Presentation on theme: "Propagation characteristics of wireless channels"— Presentation transcript:
1 Propagation characteristics of wireless channels Lecture 2
2 IntroductionAttenuation is a major limitation on performance of mobile systemsIf path is line of sight then signal loss may not be severeIn urban surroundings the path may be indirect and signal would reach final destination after reflection, diffraction, refraction and scattering
3 LOS Wireless Transmission Impairments Attenuation and attenuation distortionFree space lossNoiseAtmospheric absorptionMultipathRefraction
4 Other ImpairmentsAtmospheric absorption – water vapor and oxygen contribute to attenuationMultipath – obstacles reflect signals so that multiple copies with varying delays are receivedRefraction – bending of radio waves as they propagate through the atmosphere
11 Most mobile communication systems are characterized by these N-LOS conditions: ReflectionDiffractionScatteringFree space propagation models are not suited to calculate the attenuation
12 Multipath Propagation Reflection - occurs when signal encounters a surface that is large relative to the wavelength of the signalDiffraction - occurs at the edge of an impenetrable body that is large compared to wavelength of radio waveScattering – occurs when incoming signal hits an object whose size in the order of the wavelength of the signal or less
13 Power loss showing the three major effects: attenuation, long-term fading, and short-term fading.
14 AttenuationStrength of signal falls off with distance over transmission mediumAttenuation factors for unguided media:Received signal must have sufficient strength so that circuitry in the receiver can interpret the signalSignal must maintain a level sufficiently higher than noise to be received without errorAttenuation is greater at higher frequencies, causing distortion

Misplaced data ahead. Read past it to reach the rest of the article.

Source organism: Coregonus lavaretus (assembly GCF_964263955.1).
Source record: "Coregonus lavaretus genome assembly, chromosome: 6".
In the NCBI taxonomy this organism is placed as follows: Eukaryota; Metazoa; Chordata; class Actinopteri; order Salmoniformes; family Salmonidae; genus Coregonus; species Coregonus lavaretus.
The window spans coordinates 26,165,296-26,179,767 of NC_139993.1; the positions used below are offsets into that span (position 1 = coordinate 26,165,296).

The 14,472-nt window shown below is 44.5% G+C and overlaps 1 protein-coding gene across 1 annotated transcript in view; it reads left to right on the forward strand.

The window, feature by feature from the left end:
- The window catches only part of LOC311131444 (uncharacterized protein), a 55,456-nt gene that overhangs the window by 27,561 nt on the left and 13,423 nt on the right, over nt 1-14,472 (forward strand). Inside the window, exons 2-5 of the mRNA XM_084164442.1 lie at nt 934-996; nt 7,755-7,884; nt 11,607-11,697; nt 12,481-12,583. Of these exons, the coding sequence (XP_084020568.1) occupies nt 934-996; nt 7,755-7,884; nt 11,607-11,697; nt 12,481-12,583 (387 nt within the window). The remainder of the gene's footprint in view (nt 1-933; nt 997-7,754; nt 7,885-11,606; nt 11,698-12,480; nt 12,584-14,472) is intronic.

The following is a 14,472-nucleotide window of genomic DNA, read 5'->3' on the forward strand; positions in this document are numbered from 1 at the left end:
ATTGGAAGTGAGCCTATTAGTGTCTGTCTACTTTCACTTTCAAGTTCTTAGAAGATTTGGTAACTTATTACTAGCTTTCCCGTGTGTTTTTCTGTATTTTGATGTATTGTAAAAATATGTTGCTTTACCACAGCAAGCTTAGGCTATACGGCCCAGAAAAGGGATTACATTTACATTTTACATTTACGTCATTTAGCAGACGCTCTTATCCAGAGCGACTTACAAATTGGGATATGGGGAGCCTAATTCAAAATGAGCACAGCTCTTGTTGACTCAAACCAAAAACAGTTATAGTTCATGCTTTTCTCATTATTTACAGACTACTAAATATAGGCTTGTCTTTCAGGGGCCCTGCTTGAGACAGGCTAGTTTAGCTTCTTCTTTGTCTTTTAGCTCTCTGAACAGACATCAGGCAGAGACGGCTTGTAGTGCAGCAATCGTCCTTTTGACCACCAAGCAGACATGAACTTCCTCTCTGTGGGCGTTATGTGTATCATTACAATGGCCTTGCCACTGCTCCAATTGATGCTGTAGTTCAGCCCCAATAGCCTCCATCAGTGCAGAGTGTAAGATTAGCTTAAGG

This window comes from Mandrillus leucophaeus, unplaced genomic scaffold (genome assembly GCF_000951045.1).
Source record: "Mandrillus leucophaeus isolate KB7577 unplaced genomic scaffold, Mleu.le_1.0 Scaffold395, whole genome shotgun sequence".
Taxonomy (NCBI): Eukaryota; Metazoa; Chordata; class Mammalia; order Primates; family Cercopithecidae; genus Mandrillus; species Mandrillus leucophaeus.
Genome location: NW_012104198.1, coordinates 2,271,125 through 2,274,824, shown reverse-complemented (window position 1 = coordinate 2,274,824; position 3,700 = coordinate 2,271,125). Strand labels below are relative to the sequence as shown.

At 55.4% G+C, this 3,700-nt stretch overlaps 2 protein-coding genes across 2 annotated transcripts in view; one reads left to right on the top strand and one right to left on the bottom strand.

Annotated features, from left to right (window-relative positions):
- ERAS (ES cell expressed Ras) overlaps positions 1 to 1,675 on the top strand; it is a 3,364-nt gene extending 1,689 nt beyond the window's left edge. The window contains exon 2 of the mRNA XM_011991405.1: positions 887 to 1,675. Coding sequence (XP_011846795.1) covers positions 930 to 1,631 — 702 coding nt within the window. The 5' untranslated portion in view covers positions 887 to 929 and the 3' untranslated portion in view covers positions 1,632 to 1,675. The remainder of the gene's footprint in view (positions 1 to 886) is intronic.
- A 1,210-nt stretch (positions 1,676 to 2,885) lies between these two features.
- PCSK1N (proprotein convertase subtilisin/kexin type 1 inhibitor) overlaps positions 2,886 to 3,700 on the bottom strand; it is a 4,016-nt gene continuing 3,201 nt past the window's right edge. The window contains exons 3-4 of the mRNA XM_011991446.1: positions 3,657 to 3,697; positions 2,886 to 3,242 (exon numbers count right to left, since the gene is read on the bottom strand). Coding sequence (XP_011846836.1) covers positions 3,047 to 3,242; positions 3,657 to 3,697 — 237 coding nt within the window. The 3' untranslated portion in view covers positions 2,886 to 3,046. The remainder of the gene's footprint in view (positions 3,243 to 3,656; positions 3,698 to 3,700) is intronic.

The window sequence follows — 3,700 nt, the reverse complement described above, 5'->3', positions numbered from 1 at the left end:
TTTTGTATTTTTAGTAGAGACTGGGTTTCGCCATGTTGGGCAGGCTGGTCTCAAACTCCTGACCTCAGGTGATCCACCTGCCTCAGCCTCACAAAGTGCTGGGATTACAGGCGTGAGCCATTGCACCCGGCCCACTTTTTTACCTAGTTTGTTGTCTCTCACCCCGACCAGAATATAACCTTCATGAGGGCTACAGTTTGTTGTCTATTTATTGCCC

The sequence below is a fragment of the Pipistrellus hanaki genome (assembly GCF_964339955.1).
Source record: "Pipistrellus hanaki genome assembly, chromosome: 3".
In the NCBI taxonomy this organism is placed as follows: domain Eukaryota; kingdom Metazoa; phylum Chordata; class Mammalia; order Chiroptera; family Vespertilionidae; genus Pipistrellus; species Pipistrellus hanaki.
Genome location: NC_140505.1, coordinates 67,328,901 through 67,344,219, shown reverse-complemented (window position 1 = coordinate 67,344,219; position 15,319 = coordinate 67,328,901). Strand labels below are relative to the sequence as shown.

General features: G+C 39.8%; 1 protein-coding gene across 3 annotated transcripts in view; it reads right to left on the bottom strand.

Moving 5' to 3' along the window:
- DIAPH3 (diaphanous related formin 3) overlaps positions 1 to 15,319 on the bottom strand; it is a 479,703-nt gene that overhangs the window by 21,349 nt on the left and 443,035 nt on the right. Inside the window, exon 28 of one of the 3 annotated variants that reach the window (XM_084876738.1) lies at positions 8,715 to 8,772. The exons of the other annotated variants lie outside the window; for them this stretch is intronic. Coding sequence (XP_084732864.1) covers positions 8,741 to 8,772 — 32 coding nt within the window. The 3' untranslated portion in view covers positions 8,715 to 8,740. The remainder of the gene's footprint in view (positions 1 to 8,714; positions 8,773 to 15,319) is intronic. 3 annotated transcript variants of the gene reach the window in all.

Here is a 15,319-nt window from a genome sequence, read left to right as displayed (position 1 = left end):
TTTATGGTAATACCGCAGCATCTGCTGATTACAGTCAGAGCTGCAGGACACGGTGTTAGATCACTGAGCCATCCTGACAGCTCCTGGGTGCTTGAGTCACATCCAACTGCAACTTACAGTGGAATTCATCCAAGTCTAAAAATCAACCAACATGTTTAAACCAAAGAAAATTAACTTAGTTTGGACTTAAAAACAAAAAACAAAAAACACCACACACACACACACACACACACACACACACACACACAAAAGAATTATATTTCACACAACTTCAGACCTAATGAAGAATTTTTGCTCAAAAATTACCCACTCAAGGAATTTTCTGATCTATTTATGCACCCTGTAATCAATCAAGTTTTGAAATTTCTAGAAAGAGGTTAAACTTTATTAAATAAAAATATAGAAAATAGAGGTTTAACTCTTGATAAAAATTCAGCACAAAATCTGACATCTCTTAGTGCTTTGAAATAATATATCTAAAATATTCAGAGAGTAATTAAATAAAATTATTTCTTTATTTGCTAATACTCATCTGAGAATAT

17 This is an ideal case. The attenuation is much faster than predicted by inverse square law.
18 Received power for different values of loss parameter v(v=2 corresponds to free space). Increased loss is seen as v goes up.
19 The signal reaches the receiver through reflection and diffraction.
20 The signal reaches the receiver through reflection and scattering, as well as via a direct path.
21 The most general case of signal reception, consisting of a direct path, a reflected path, a scattered path, and a diffracted path.
22 Loss Prediction Models A number of models have been proposed to predict themedian loss. These models take into account the differentways in which the signal can reach the receiverOkumura Model : It is possible to calculate thefree space loss between any two points BS 200m MU 3m.Correction factors are then added.
23 Hata Model:Empirically derived correction factors are incorporatedinto the model and a formula obtained. The loss isgiven in terms of effective heights. The starting pointis an urban area.The BS antennae is mounted on tall buildings. Theeffective height is then estimated at km fromthe base of the antennae.
29 (a) A transmitted pulse (a) A transmitted pulse. (b) The multiple pulses produced due to the multipath arriving at different times and with different powers, leading to a broadened envelope of the pulse.
30 The Effects of Multipath Propagation Multiple copies of a signal may arrive at different phasesIf phases add destructively, the signal level relative to noise declines, making detection more difficultIntersymbol interference (ISI)One or more delayed copies of a pulse may arrive at the same time as the primary pulse for a subsequent bit
31 Decibels and Signal Strength Signal Strength is an important parameter in any transmission systemSignal attenuation is compensated for by use of amplifiersLosses and gains are expressed in terms of decibelThe decibel is a logarithmic ratioAttenuation itself occurs logarithmicallyThis allows for easy addition and subtraction
32 The Decibel is given byIt is a measure of relative and not absolute differenceA measure of absolute difference can be obtained through the use of dBW. It is defined asA power level of 1W is used as the reference
33 Another common unit is the dBm Another common unit is the dBm. In this case the reference power level is 1mW.ExampleGiven a system with 4mW input power, calculate the output power if the signal is transmitted over an element with 12 dB loss, an amplifier with 35 dB gain and another element with 10 dB loss